“When you look at it from that point of view,” says Nogales, “there’s a redeeming heart to it Â… What I object to is when they glorify criminals versus basing it on that culture, the drug culture, and coming out with a moral point to it.”

Nogales connects these images of the drug trade with the actual incidence of violence and incarceration of Latinos, as well as the recent increase in hate crimes against Latinos in the United States. “The reality is that Latinos are being accused now of everything that is wrong in America,” he says. “This is not the time for us to show our worst garbage [in pop culture].”

Despite the outcry, these shows have always been big business, prompting Fordham University anthropology professor O. Hugo Benavides to ask why so many people are watching them if they are so terrible and trashy, as some have argued. His book, “Drugs, Thugs, and Divas: Telenovelas and Narco-Dramas in Latin America” (University of Texas Press, 2008), contends these programs and movies depict the human pursuit of dignity in life despite an undignified and inhuman social reality.

“I think narco-dramas are expressing a problem,” Benavides says. “And the problem is us, so if we turn that around and actually make the narco-dramas the problem, we’re really not doing anything, because the problem’s going to remain, and there will be another cultural form that’s going to express the same kind of violence.”

Benavides says the important thing is that it’s very close to the reality many know and have grown up with. “There is something very close [culturally speaking] and comfortable about these images that is immediately understandable,” he says. “I keep arguing, however, that it’s this ambiguity that is the big seducer for the soaps, and the narco-dramas as well Â… And I do believe it is that eerie, uncanny feeling that sell the shows even more.”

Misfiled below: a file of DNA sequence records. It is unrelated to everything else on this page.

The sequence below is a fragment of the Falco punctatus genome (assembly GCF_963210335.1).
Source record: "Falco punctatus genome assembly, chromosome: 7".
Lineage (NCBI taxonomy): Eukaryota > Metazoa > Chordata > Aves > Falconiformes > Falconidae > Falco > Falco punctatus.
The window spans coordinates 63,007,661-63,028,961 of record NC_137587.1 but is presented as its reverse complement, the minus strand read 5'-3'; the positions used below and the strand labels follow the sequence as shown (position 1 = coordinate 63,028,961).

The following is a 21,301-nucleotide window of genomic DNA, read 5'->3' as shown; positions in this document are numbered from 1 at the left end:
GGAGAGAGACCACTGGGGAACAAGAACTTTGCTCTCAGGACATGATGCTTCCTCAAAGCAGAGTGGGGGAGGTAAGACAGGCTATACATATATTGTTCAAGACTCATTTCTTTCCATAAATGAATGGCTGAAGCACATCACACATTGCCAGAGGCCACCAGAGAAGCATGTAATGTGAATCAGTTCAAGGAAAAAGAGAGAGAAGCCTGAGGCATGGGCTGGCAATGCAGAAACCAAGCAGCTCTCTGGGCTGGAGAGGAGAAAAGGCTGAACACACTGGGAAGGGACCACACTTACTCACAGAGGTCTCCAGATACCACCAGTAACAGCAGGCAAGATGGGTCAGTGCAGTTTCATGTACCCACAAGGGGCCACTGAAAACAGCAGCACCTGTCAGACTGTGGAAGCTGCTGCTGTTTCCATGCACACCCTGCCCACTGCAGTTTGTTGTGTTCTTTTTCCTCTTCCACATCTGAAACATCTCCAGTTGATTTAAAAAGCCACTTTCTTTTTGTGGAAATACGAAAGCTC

Besides, says Benavides, “once you see a couple of episodes, you get really hooked.”

Beyond the videos and literature, narco-cultura has its own patron saints and spiritual realm. The hybrid religion of the Americas developed its unique spin on Catholicism long ago, and the process of syncretism — or fusion of beliefs — continues with saints bubbling up from folk practices that the official church has neither canonized nor sanctioned. For example, the figures known as Jesus Malverde and Juan Soldado have been venerated in Mexico as the patron saints of banditry and border-crossing, respectively. But the ultimate saint of Mexico’s dark social reality and narco-violence has become the figure of Death herself, La Santa Muerte.

In his book “Santa Muerte: Mexico’s Mysterious Saint of Death” (Fringe Research Press, 2010), folk-religion documentarian and law-enforcement consultant Tony Kail describes the movement throughout Mexico and U.S. Latino communities to venerate the representation of Death in icons, shrines, amulets, tattoos, prayer cards and votive candles with variations on the skeletal figure typically recognized as the Grim Reaper.

“While there are many that are using the image as a form of protection for criminal activities, there are far more that follow her as a source of spiritual comfort,” Kail says. His work charts the transformation of Death from her role as a symbol of comfort to that of the patron saint of crime. “The cartels seem to be embracing her as sort of a rallying symbol for power,” Kail argues.

Santa Muerte worship, he says, constitutes “an evolving religion that Â… is manifesting in front of our very eyes” — even if this image now appears on tennis shoes and in rap songs.

« »